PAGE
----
Avi Loeb Doubles Down on New Status as Ancient Spaceship Guru; Plus: Joe Rogan Says Tom DeLonge Can't Recognize UFO Hoaxes
Last week, I wrote about the way that Harvard astrophysicist Avi Loeb, who suggested that the interstellar object Oumuamua might be an alien probe, seems to be using his speculative hypothesis to engage in pseudo-religious philosophizing about morality and ethics. In a profile published on Monday in the Washington Post, he basically confirmed everything I gleaned from his recent Scientific American blog post, and he added an extra dollop of a cult of personality. It seems as though he wants to use the possibility of ancient astronauts to make himself the astronomical version of Jordan Peterson or Steven Pinker. The key passage of the article features Loeb discussing how he can parlay the publicity over his ersatz kumbaya cosmology into greater fame and fewer work responsibilities:
In a matter of months, Loeb has become a one-man alternative to the dirge of terrestrial news.
Regardless of whether his hypothesis about Oumuamua’s origin as a space alien probe holds water (most scientists say it doesn’t, but it is not impossible—though the latest thinking is that it is a chunk of comet dust), Loeb’s attitude grates on me. Throughout the interview with the Post, he seems eager to cast himself as a populist standing against a cabal of elitist scientists. At one point, he literally says that he doesn’t subscribe to a “class system” that ranks academics as “elite.” He said that while posing for heroic photos beside the Great Refractor, a nineteenth century telescope, and name-dropping the famous people he’s met.
Loeb also has adopted the language of ancient astronaut theorists, referring to “cosmic modesty” to suggest that humans should presume that advanced aliens exist and that humans are not special, a lesser version of the traditional ancient astronaut refrain that humans are “arrogant” if they don’t imagine that superior space aliens are in control of our destiny. Both are inversions of the traditional religious claim that humans are the center of creation. While Loeb’s position is defensible, and statistically logical, the language he uses is more reflective—as I noted last week—of social and political posturing than scientific inquiry.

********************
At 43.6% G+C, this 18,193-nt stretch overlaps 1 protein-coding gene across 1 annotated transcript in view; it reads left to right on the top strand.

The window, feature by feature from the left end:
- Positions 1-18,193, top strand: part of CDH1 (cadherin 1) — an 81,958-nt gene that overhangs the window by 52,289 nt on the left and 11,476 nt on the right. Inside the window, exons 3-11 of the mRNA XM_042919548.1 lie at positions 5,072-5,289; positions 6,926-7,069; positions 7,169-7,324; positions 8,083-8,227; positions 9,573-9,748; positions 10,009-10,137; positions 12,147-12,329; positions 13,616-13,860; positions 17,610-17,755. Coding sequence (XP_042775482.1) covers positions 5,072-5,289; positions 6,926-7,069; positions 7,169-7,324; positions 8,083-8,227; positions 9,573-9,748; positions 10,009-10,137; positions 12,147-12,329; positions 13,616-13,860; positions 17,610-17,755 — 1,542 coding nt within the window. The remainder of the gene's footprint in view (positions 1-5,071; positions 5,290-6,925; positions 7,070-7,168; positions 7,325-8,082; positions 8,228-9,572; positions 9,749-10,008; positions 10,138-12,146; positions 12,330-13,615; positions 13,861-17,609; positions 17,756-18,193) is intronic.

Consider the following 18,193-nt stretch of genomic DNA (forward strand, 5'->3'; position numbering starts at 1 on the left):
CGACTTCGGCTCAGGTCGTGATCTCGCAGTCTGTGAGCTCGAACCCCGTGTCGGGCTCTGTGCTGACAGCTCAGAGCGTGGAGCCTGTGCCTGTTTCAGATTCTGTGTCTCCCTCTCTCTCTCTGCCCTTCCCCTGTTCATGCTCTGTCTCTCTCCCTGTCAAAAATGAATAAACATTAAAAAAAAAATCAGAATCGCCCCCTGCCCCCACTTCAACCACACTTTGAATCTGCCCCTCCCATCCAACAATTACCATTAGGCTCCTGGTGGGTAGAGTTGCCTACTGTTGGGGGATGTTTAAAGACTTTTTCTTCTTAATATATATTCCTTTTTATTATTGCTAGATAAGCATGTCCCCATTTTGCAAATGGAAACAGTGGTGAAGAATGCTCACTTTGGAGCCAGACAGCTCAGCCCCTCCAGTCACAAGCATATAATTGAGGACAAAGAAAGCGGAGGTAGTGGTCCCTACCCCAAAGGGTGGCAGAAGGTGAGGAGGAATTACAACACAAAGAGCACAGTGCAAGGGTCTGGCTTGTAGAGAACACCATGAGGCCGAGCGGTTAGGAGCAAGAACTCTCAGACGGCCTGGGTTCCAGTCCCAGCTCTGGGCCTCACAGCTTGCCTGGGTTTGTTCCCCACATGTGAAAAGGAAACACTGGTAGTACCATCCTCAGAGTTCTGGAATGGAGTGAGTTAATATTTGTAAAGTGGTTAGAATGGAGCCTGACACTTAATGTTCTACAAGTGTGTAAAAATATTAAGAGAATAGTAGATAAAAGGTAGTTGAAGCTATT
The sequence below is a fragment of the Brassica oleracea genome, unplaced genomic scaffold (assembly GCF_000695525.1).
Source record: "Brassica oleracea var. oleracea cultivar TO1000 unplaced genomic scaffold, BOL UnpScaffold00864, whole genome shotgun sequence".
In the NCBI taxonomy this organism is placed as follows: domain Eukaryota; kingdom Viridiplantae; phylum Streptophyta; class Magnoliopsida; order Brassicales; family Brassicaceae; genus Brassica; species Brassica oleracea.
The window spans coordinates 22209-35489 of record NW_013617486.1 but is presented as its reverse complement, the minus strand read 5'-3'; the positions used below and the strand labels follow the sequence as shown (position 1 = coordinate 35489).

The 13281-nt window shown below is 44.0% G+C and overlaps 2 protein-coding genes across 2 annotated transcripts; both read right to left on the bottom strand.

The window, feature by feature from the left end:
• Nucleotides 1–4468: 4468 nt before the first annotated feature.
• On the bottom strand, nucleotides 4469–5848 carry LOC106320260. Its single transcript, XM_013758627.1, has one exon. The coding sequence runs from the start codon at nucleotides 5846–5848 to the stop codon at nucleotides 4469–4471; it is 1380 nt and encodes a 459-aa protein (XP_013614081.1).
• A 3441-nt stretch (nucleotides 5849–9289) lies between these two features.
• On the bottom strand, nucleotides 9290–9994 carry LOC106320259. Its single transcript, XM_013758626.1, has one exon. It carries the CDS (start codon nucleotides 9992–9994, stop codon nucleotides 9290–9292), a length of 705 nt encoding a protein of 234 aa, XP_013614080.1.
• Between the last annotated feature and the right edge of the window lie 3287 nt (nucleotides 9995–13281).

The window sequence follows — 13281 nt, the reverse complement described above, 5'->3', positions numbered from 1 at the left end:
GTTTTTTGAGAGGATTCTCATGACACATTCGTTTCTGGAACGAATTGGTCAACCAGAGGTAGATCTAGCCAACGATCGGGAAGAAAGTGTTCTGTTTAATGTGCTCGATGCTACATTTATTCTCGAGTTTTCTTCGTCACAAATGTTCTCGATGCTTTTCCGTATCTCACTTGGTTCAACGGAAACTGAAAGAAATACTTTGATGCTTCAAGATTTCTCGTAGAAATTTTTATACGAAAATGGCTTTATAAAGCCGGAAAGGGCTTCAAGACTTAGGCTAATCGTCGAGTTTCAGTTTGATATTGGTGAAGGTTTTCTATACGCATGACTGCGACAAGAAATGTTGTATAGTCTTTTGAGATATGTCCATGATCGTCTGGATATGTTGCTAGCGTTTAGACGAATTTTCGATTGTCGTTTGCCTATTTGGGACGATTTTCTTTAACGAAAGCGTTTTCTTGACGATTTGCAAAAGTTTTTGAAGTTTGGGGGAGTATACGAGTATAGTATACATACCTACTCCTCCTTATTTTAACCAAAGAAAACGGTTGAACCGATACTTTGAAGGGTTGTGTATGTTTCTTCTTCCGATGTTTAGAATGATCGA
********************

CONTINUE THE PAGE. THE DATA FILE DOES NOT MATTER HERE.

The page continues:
The end of the piece is telling. The reporter notes that Loeb prompted his freshman astronomy students to recognize him as the man who speculated about Oumuamua’s alien origins and smiled broadly when one of them does.
Loeb hit upon a claim that sparked popular interest, and it seems that he is prepared to ride it to pop culture fame.
Speaking of which… Most readers will remember that former Blink-182 member Tom DeLonge has used his rock star fame to promote his eclectic To the Stars Academy of Arts and Science, and its multipronged mission to develop UFO-themed media, pursue UFO disclosure, and develop high-tech propulsion technologies to mimic UFOs.
Anyway, his former bandmate Travis Barker was on the Joe Rogan Experience this week, and he and Rogan discussed DeLonge’s lifelong passion for UFOs.
The most telling exchange came when Rogan described how he and DeLonge watched alleged UFO videos together and Rogan was able to immediately identify the videos as fake. But despite watching what Rogan described as some of the most clearly fake UFO videos ever made, Rogan said that DeLonge credulously believed every one of them to be authentic. “In his mind, he was seeing a real alien spaceship,” Rogan said. This is reminiscent of the time that DeLonge shared a still from Steven Spielberg’s Taken and mistook it for a government photograph of a UFO. This kind of extreme credulity explains a lot about To the Stars.
I am an author and researcher focusing on pop culture, science, and history. Bylines: New Republic, Esquire, Slate, etc. There's more about me in the About Jason tab.
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